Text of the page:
Great Rock Albums of 1979: Kansas- Monolith

 

When you have put out two very successful albums in a row, like Kansas did with “Leftoverature” and “Point of Know Return,” it isn’t easy going for the hat trick. After refamiliarising myself with their 1979 offering, “Monolith,” I have to conclude that it might not quite match the previous two albums, but it’s a great album nonetheless. It did take me back to that year where I used to listen to it with my friend who was a big Kansas fan and I remember how good this album was. I  never in agreement with the clown from Rolling Stone who claimed that Kansas were trying to be an American version of The Moody Blues or Emerson Lake and Palmer. Kansas have always been unique with their sound and I have always appreciated that.

When I hear the harder rock song “How My Soul Cries Out For You,” I am in total disagreement with the above comment from Rolling Stone, not that I have ever paid much attention to them anyway. While none of the tracks are on a level with the classics “Carry On My Wayward Son” or “Dust in the Wind,” “Monolith” features many good tracks in its own right, including the one already mentioned. I have always loved their use of the violin and Robby Steinhardt is very good at his craft and this definitely shows on the intro to “Angels Have Fallen,” which is a cool classic Kansas track in its own right. The entire track seems to follow in the vein of these songs and what you get is a good solid album that you must listen to with full attentiveness because you never know when they spring another surprise on you with the changes in the songs.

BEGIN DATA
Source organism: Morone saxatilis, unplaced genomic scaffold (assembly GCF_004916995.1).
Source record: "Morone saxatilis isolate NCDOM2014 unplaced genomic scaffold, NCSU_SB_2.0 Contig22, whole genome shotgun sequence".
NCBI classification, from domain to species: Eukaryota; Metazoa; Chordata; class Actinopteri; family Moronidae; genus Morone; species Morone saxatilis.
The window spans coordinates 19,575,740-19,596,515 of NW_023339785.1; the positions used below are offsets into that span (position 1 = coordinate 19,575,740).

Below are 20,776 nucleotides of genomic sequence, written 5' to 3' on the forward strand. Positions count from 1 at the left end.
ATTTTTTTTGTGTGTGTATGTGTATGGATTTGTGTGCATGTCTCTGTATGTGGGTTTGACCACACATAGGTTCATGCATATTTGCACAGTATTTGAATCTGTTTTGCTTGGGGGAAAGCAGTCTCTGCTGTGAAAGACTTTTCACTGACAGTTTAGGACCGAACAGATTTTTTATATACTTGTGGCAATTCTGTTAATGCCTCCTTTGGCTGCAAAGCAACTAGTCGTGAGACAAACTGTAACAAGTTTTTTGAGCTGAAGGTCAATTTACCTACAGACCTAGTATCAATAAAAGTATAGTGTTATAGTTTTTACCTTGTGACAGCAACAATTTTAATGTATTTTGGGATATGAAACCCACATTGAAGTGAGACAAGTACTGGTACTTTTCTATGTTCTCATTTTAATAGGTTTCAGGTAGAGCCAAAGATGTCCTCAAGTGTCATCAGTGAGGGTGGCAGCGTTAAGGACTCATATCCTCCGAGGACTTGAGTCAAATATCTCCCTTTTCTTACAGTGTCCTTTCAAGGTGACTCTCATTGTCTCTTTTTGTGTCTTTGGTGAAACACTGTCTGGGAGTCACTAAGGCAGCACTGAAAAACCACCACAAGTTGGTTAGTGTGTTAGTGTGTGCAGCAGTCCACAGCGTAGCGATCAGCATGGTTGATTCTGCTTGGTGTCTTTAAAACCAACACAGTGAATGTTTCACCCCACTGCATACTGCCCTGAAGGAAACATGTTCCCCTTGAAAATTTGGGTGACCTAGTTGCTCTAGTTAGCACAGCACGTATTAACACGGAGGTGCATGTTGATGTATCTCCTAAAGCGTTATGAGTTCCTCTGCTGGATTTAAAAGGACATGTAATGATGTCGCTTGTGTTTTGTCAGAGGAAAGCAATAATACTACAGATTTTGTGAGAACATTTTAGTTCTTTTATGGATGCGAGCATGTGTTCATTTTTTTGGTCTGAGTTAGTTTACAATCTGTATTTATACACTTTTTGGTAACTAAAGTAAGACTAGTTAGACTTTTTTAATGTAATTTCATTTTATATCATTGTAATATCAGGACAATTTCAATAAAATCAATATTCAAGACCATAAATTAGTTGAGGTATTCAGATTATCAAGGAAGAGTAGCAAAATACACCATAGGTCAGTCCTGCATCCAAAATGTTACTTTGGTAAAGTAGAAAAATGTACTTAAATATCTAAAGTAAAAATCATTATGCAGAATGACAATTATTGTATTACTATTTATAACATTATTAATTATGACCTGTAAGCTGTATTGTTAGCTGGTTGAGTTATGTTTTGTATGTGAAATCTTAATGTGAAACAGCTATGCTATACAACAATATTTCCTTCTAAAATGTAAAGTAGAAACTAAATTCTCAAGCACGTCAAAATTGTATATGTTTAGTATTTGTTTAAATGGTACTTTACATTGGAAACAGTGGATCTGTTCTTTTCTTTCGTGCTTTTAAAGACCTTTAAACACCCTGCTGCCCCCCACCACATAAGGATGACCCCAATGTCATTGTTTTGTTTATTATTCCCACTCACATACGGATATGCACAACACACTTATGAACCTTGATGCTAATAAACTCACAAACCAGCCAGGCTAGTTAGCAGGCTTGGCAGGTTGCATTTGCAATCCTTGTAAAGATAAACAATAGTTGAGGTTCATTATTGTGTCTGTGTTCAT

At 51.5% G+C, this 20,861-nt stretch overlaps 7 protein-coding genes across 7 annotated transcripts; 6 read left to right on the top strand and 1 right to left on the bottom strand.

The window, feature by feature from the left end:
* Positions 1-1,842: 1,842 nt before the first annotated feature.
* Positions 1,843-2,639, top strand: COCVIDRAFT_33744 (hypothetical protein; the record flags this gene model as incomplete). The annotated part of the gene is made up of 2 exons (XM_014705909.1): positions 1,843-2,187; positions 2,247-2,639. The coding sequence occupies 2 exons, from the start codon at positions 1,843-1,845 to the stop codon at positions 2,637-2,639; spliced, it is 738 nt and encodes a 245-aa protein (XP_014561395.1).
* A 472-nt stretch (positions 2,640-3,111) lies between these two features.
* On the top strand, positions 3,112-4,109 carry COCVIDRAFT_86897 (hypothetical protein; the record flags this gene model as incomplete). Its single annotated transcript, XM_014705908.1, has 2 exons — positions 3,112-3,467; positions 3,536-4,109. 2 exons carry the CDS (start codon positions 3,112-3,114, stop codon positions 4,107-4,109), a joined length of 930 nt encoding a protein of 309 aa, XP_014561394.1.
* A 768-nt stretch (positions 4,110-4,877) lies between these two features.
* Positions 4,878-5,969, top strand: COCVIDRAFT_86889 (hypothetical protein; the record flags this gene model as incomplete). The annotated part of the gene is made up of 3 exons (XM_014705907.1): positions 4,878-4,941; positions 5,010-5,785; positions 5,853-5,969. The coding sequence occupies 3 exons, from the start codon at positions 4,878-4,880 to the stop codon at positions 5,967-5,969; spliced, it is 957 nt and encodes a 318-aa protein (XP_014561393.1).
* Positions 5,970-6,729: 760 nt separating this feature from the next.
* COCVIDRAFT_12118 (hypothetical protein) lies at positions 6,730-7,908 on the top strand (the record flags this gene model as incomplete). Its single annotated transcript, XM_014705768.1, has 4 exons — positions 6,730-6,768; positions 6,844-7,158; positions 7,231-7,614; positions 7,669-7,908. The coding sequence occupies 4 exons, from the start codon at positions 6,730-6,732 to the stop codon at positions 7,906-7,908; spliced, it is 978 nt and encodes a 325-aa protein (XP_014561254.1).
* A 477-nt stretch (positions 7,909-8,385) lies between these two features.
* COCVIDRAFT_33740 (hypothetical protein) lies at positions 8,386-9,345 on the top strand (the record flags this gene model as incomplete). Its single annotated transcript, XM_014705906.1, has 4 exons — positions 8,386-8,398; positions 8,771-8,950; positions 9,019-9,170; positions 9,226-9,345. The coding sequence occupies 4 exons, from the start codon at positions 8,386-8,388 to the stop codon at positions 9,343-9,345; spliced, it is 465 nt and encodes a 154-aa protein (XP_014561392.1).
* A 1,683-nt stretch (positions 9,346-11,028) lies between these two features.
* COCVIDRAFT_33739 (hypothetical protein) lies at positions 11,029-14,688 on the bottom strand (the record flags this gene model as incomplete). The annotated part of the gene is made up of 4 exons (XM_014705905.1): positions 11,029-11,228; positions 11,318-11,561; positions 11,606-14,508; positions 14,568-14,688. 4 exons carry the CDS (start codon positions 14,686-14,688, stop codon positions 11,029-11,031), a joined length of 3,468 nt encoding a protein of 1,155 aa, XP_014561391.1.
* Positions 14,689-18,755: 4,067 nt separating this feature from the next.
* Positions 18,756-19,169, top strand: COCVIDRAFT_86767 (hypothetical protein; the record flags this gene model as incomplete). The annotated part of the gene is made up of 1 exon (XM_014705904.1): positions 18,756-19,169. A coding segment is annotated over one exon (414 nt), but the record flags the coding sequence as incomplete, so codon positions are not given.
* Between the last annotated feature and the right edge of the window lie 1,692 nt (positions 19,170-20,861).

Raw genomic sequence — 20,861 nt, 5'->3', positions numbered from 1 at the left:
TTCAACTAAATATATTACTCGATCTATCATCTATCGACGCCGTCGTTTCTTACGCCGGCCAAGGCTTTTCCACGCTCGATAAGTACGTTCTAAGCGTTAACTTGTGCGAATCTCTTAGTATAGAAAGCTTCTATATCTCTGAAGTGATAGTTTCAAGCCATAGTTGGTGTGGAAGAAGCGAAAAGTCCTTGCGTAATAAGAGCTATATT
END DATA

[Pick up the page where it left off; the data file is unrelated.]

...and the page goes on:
Track Listing:

1. On the Other Side

2. People of the South Wind

3. Angels Have Fallen

4. How My Soul Cries Out for You

5. A Glimpse of Home

6. Away From You

7. Stay Out of Trouble

8. Reason to Be

Kansas

Phil Ehart- drums

David Hope- bass

Kerry Livgren- guitar, keyboards

Robby Steinhardt- violin, vocals

Steve Walsh- vocals, keyboards

Rich Williams- guitar

There is no doubt that many will have their own favourite track on this album, especially the single “People of the South Wind.” Whatever your fave, it is assured that “Monolith” is a great album from a band that brought its own unique style to rock back in the late 70s.

Next post: Soundtrack to The Warriors

To buy Rock And Roll Children, go to http://www.strategicpublishinggroup.com/title/RockAndRollChildren.html

Also available on Amazon, Barnes & Noble and Froogle and on sale at Foyles Book Shop in London

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2 Responses to “Great Rock Albums of 1979: Kansas- Monolith”

  1. Metal Odyssey Says:

    Kansas = Progressive Rock Legends 🙂

    Like

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